The Punisher bashes into McGillin's
By Kurt Epps—The PubScout
My favorite Philly pub—McGillin's Old Ale House—hosted the third of its Author Series last night, and judging by the crowd that packed the place, the idea is a homerun. It was The PubScout's first such session, so there is nothing to which last night's festivities can be compared. My guess, however, is that the featured author on this night—Duane Swierczynski—had a lot to do with the size of the crowd.
Let's face it. Duane Swierczynski's name is not (yet) synonymous (nor pronounceable) with Raymond Chandler, Steven King, or even Shakespeare. And I doubt seriously whether those who came to Philly's oldest pub last night were there because they had read Duane's (Swierczynski's too tough to type any more) first foray into the world of beer writing with his Big Book O' Beer. I penned a most favorable review of that classic more than half a decade ago, and that book, which resides in a place of honor in my house, was the reason I made the trek to McGillin's.
My assessment was that most in the house, however—like my two sons--were fans of Duane's connection to comic book characters like Frank Castle—a.k.a. The Punisher. Duane has also written other characters for Marvel—Cable, Wolverine and Deadpool. The author admits he is attracted to the "darker" characters, though, in his public persona at least, he's the complete opposite of "dark." Creative, quick-witted, amiable and funny, Duane broke into comics by writing crime novels. His rather cherubic appearance is misleading, but, conceding that The Punisher movies might not have been the pinnacle of greatness, he confesses that he thoroughly enjoyed them all. He also admitted that he became a writer so he wouldn't have to speak in front of audiences, though it was clear he connected with the one at McGillin's last night.
He is married to the former Meredith Paul from Wilkes-Barre, who allows that she knew how to spell her new last name long before she could pronounce it. She, 14, and Duane, 17 were pen pals in 1989 until they came face to face at a high school jazz band concert in 1995. They married in 1997 and have two children—7 and 6. Duane dedicated The Big Book O' Beer to his daughter Sarah.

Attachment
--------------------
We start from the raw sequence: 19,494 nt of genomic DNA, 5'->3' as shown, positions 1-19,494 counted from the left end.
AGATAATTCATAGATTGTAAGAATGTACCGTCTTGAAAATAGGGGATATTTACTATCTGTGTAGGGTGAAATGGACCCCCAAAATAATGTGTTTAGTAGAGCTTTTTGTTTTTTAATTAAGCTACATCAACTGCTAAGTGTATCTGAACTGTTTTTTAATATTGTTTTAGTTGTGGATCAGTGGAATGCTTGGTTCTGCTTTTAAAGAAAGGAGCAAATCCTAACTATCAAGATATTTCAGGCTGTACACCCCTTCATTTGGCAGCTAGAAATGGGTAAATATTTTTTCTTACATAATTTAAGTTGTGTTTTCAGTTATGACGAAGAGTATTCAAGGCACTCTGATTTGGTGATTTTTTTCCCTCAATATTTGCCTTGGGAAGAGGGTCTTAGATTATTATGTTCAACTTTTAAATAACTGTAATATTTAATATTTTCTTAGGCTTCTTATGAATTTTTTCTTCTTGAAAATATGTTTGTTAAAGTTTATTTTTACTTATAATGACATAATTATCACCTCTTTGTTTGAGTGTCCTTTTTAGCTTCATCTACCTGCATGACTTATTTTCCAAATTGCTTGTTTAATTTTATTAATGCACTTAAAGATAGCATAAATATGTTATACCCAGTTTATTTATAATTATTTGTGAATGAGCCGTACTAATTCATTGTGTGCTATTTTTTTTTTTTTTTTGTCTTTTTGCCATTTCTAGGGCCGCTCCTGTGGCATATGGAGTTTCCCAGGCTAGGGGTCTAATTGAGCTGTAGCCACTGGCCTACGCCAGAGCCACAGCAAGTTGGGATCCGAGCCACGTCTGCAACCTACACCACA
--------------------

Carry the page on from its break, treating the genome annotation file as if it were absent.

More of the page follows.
So, besides the Author Series, why was Duane at McGillin's? Some of his stories use the iconic tavern, though it takes on the pub name of Interesting Times. The art work, however, leaves no doubt that McGillin's is the place. Duane sat signing books next to the mullioned window that The Punisher crashed through in one of his stories. Duane also had a special deal: if you bought one of his comics, you got a McGillin's special anniversary 1860 IPA on him. That beer is a good one, by the way. Made by Stoudt's, it's not overly hoppy, and owner Chris Mullins the Youger says it's an IPA for those who are just getting into the style. The beer will be available in bottles and for takeout soon.
Typical of his engaging and self-deprecating style, Duane publicly admitted, "Hey, the beer only costs me two bucks, but it's the thought…."
Marvel and comic book fans in general who also happen to be fans of good beer should also check out The Big Book O' Beer. I took my copy to McGillin's and had Duane sign it. Now it goes back to its place of honor in my Loo Library.
Don't laugh. That place, like McGillin's, is my sacred sanctuary. But my sons won't let me put The Punisher in there.
They say one punisher per bathroom is enough.
©Kurt E. Epps 2009 All Rights reserved